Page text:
The board of trade Complaints from all parts of the west were heard. The board of trade for Montreal sent its President to me for information, and then petitioned parliment for relief.
A delegation was sent to Quebec to induce Parliment to act. Members enquired what our government required? and requested the delegation to learn from me saying they would do whatever may be demanded. I replied at once that our government demanded nothing. That the canadas had exported Antharcite coal to Nassau to aid Blockade runners, and the americans had therefore prohibited its exportation to Canada, and would not likely permit its exportation to be resumed untill Canada should effectually prohibit its reexportation to Nassau. I was asked to write our government to know whether the restriction would be removed if Canada should prohibit its reexportation. I said no, our government ought to make no promises. I will not ask them to do it. Here the matter rests. My object has been to bring out to the understanding of the Cannadians their entire dependence on us. To let their Statesmen and people understand that we are to be respected because of our power. That is the only argument that Englishmen seem capable of appreciating This I believe should constitute our policy with the Canadas. Let us by every proper meanes show their dependence upon us, and do no act rendering them independent. I would advise the termination of the reciprocity treaty and if Congress be disposed to favour Canada let them extend the benefits of the treaty by Statute, which may be repealed at pleasure. I would not make annother treaty to render them secure in their advantages for annother series of years. Such treaty merely postpones a result which must come, sooner or later, and the more it is agitated amoung Canadians, the sooner it will take place.
While pursuing this policy I would advise a kind conciliatory policy course. Let the Canadians understand that we are guided by justice, and will demand of them nothing more, and will accept of nothing less.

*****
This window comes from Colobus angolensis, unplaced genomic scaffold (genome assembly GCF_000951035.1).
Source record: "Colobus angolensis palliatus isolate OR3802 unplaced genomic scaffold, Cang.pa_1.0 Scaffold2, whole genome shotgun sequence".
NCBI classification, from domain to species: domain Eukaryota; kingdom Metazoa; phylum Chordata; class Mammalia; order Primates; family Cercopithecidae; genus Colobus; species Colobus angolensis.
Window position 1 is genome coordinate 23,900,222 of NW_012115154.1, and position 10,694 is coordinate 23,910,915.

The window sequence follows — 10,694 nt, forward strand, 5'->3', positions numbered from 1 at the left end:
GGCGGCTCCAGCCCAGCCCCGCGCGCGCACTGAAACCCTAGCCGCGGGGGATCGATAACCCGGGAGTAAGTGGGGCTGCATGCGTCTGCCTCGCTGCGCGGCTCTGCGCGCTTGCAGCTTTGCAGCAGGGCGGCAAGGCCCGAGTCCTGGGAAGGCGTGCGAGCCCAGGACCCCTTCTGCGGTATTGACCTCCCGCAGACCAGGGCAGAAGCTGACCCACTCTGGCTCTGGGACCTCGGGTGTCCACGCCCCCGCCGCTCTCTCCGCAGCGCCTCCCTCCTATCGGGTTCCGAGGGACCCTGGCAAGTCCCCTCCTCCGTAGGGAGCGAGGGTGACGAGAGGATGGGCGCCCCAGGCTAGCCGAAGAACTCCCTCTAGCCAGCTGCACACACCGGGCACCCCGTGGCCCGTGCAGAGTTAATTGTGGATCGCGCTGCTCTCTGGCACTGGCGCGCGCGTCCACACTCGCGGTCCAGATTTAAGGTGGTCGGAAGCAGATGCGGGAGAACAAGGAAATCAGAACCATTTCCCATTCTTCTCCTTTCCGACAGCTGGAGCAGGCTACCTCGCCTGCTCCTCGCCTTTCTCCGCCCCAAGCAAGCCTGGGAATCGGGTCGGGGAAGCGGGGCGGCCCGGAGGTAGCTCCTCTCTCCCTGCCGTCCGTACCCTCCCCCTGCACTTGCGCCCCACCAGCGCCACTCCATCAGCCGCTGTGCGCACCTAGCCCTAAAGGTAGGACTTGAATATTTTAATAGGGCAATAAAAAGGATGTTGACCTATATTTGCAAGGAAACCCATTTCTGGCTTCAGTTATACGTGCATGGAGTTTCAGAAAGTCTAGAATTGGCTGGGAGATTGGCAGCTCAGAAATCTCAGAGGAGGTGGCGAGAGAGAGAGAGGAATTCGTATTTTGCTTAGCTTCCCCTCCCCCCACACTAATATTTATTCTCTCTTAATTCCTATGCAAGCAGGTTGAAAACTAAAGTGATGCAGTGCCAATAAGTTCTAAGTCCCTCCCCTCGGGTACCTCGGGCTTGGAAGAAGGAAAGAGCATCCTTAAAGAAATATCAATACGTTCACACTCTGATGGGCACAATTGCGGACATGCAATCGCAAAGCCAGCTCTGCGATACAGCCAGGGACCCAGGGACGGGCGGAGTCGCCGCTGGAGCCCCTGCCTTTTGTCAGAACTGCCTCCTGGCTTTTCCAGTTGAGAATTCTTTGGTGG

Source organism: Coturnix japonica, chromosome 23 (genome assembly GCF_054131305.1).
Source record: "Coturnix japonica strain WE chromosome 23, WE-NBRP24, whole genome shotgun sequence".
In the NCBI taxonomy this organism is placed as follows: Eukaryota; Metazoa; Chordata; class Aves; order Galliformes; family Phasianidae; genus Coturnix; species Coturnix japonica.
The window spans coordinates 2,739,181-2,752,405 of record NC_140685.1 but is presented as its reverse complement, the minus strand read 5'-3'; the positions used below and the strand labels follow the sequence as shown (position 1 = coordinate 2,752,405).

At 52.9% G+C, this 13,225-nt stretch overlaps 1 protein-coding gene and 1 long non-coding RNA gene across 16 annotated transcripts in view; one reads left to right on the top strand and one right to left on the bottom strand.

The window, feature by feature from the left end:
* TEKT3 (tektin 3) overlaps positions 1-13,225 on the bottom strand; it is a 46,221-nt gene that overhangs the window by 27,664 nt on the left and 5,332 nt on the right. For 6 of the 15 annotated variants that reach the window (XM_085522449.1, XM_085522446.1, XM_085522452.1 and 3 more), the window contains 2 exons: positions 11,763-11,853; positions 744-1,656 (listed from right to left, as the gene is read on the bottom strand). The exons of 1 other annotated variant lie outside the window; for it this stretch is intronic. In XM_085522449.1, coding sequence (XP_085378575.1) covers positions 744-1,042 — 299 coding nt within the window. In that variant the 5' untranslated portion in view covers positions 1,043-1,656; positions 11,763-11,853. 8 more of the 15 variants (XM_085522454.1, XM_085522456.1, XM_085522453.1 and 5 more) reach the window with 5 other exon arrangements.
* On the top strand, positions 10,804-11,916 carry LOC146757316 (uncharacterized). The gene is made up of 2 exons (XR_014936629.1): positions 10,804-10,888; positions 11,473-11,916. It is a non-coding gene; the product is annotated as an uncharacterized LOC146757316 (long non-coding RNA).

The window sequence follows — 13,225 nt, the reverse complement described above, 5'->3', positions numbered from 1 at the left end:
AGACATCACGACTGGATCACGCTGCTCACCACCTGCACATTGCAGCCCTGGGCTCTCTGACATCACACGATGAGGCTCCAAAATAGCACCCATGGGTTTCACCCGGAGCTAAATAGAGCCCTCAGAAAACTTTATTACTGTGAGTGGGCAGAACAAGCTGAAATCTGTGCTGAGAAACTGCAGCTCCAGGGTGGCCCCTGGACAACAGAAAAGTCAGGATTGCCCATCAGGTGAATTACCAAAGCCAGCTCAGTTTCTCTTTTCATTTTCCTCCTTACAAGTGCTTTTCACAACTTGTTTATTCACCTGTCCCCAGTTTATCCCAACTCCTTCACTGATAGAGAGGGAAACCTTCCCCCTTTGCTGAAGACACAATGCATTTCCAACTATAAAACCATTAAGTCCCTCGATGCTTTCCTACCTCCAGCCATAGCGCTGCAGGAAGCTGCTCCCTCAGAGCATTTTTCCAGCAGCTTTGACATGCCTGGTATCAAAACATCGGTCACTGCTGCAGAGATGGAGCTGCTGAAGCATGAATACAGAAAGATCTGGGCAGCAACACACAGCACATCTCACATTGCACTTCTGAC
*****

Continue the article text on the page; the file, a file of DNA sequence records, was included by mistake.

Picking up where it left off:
I would advise that exportation of coal be permitted as soon as we shall be made secure-- Indeed we cannot be justified in witholding it one moment after full security be given. To continue the prohibition after that would be to violate the spirit of our treaty, and I would impress the Cannadians with a sense of our Justice.
I have deemed these suggestons due to the Administration who cannot be as well acquainted with facts and circumstances as one who is on the spot, mingling with the people. Again if the predictions of my phisicians prove true, I shall pass from this sphere of action at no distant day, and I desire that the Administration and my successor may understand the course I have pursued--.
My object has been to carry out “The Munroe doctrine which was intended to consecrate the American Continent to free institutions, while I think it were far better for the Canadas and for the world that they form an independent government, than to form States of our Union.
Document: William H. Seward to Abraham Lincoln, May 13, 1864
Department of State,
Friday, May 13th, 1864.
My dear Sir,
I have taken the liberty to appoint an interview with you tomorrow morning at eleven o’clock, for the purpose of presenting to you Mr. Aime Humbert, the Envoy Extraordinary of the Swiss Confederation to Japan.
William H. Seward.
Document: Charles E. Sherman to Abraham Lincoln, May 13, 1864
Washington 13th May, 1864.
The recruits in the Old 15th N. Y. Vol. Engineers, whose case was presented to you some days ago with a letter from Gov. Morgan, & from the Hon Mr Kalbfleisch & the Hon Mr Odell, have been ordered by the War Department to proceed with their Brigade to the front tomorrow.
The evidence shows, beyond all question, it is believed, that they have been unlawfully detained in the Service for nearly a year; and as the Brigade is entirely efficient without these recruits, they most respectfully ask that they may be retained where they now are, until your Excellency disposes of thier case, upon the evidence now before you. They ask this as an act of simple and obvious justice.1
by request of the Petitioners to the President.
Document: James Short to Abraham Lincoln, May 13, 18641
1 James Short was one of Lincoln’s best friends in New Salem, Illinois during the 1830s. In 1861 Lincoln appointed him agent for the Round Valley Indian reservation in California. For more on Short’s difficulties in California, see his other letter to Lincoln in this collection.